You are here

Mobile & Telehealth

 

At-home blood-pressure monitoring (HBPM) could reduce hospital visits in pregnant patients with hypertension, according to a study published in Ultrasound in Obstetrics & Gynecology.

The American Telemedicine Association (ATA) has announced Ann Mond Johnson as the CEO starting March 5, 2018. Johnson will lead the network of over 10,000 healthcare executives in advancing healthcare technology to improve quality while remaining cost effective.

Researchers from Purdue University, IU Health Arnett and Virta Health have found the combination of nutritional ketosis with a mobile health application could safely reverse type 2 diabetes. Findings are published in Diabetes Therapy.

According to a survey conducted by Sage Growth Partners, 44 percent of healthcare organizations have not yet implemented telehealth but 86 percent stated it as a priority.

Utilizing the mPulse Mobile interactive text messaging application resulted in a 14 percent increase in medication adherence in partially or nonadherent Medicare patients, according to a study published in JMIR mHealth and uHealth.

 

Recent Headlines

Physicians prefer using cell phones to communicate with patients

Communication between patient and physician is the foundation in building a close relationship—and cell phones have become the favored tool in clinical communication, according to a study published in European Journal for Person Centered Healthcare.

Telehealth-encouraging VETS Act passes Senate

Veterans across America are one step closer to receiving care through telehealth due to the Veterans E-Health & Telemedicine Support (VETS) Act, which passed the Senate with bipartisan support.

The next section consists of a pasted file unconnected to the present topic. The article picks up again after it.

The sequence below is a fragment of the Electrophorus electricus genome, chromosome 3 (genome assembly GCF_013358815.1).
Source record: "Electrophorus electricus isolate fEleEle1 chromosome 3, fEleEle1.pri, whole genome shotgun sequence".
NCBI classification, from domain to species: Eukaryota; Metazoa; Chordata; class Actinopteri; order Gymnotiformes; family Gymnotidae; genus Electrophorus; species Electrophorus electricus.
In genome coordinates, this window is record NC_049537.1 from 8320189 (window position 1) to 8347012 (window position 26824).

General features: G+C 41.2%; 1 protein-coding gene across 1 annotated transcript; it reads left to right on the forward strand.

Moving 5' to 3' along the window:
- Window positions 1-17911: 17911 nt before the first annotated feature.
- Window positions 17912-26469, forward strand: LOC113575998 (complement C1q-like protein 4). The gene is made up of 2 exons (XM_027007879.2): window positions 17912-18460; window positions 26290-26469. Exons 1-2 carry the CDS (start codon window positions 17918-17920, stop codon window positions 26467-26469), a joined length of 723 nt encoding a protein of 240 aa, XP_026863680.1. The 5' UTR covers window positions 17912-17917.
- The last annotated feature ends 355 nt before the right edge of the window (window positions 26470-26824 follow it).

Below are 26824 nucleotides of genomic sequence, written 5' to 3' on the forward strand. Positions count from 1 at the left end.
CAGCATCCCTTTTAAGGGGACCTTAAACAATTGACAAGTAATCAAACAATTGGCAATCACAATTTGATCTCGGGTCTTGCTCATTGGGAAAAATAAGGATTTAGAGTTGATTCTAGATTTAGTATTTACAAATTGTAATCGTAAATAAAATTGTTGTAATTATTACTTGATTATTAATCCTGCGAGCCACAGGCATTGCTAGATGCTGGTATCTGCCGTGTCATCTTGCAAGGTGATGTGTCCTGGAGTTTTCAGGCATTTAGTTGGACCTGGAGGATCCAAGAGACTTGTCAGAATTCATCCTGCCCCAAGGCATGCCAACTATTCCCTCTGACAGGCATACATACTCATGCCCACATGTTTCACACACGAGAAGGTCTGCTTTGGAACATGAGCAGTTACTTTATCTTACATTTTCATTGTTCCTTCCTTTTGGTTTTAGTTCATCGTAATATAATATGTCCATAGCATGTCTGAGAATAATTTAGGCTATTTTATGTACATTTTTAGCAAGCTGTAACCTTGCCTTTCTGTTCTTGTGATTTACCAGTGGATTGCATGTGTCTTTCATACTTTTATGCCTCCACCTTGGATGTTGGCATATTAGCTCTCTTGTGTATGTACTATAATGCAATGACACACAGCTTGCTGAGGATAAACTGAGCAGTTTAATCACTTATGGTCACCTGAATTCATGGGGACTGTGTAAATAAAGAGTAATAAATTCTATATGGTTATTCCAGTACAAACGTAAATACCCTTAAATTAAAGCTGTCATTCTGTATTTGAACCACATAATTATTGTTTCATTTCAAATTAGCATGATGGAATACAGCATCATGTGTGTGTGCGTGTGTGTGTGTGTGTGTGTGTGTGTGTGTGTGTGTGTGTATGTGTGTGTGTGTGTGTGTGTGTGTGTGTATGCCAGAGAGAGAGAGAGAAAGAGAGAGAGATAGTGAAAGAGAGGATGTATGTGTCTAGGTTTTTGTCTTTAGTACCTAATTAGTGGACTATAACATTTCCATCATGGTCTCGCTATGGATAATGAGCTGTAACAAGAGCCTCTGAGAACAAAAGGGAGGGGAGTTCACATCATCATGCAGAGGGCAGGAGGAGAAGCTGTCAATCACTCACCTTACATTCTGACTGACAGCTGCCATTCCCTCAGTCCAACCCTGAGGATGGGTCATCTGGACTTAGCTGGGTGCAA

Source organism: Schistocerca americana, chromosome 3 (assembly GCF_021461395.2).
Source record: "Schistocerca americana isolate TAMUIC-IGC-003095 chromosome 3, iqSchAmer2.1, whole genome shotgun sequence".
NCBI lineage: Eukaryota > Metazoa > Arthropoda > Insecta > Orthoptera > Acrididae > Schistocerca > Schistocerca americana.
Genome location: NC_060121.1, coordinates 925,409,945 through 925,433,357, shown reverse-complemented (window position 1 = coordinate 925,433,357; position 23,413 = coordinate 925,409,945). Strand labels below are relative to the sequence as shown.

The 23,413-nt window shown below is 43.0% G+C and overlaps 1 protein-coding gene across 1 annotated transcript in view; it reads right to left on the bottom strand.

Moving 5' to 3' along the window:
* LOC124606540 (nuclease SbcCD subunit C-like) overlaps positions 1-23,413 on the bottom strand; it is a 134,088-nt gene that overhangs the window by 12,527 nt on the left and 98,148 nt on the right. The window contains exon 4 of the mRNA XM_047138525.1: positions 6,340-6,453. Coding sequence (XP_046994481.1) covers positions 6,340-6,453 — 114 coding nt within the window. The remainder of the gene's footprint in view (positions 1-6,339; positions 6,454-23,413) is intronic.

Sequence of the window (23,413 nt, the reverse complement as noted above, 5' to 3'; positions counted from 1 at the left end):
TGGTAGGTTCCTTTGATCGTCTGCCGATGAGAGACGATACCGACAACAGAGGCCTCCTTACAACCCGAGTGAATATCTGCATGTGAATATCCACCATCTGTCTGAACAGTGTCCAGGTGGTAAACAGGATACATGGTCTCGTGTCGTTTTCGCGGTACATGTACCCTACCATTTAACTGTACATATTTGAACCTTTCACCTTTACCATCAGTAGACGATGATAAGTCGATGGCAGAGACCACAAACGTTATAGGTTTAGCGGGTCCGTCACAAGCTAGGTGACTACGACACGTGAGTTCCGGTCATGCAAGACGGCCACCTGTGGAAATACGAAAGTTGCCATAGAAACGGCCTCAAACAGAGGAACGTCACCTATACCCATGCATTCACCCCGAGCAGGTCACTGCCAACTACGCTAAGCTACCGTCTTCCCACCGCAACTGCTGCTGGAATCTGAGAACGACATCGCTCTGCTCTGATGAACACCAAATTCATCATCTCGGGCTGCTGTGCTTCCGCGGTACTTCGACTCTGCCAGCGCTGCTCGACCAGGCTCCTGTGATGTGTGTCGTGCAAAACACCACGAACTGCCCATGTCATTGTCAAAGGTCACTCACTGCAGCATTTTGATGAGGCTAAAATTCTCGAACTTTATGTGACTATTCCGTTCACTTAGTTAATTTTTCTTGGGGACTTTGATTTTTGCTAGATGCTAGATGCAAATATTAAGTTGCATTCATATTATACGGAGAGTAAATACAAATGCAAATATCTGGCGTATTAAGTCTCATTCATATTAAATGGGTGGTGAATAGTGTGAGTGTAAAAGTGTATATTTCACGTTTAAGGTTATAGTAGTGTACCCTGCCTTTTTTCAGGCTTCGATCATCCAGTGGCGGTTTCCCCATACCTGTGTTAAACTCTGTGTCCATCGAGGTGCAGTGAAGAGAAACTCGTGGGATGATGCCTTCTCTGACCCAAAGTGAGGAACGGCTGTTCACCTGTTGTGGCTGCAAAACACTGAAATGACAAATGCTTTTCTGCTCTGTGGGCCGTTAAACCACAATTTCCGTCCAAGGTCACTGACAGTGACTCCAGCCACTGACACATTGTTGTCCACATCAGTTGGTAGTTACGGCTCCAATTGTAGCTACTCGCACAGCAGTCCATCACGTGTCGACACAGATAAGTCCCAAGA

How apps like Pokémon Go increase activity in children’s activity

Making exercise fun with games such as Pokémon Go could improve activity in children, according to a study published in JMIR Serious Games.

Kaiser telestroke program reduces 'door-to-needle' time by 20 minutes

The telestroke program implemented by Kaiser Permanente Northern California has shown an ability to reduce stroke patients' “door-to-needle” (DTN) time by 19.5 minutes, according to a study published in Stroke.

Program aims to reduce ER visits with telehealth check-ins

Of the potential benefits of telehealth, its ability to bring care to rural populations who would otherwise face a shortage of physicians and medical facilities is often mentioned first.

Study finds no difference in quality between telehealth, face-to-face communication

Web-based doctor-patient interactions showed no difference in quality when compared to face-to-face communication, according to a study published in the Journal of Medical Internet Research.

Smartphone app, Fitbit combo monitors recovery in cancer patients

Researchers from the University of Pittsburgh and UPMC Hillman Cancer Center have found using a smartphone application with a wearable activity tracker may improve outcomes for patients with cancer undergoing chemotherapy by providing real-time monitoring and detection of worsening symptoms. Findings were published in the Journal of Medical Internet Research.

Half of American use fitness trackers on daily basis

Over half of Americans (51 percent) report using a wearable fitness tracker at least once a day, according to a report conducted by Researchscape International.

Researchers use emojis to gauge patient health

Researchers from Mayo Clinic have found that using emojis instead of a conventional emotional scale could help physicians in assessing physical and mental health and overall quality of life. Findings were presented to the American Society of Hematology.

Health Wizz uses blockchain to protect health information on mobile platforms

Health Wizz have launched a mobile platform with blockchain technology to provide patients a secure platform to aggregate, organize and share personal health records.

Pages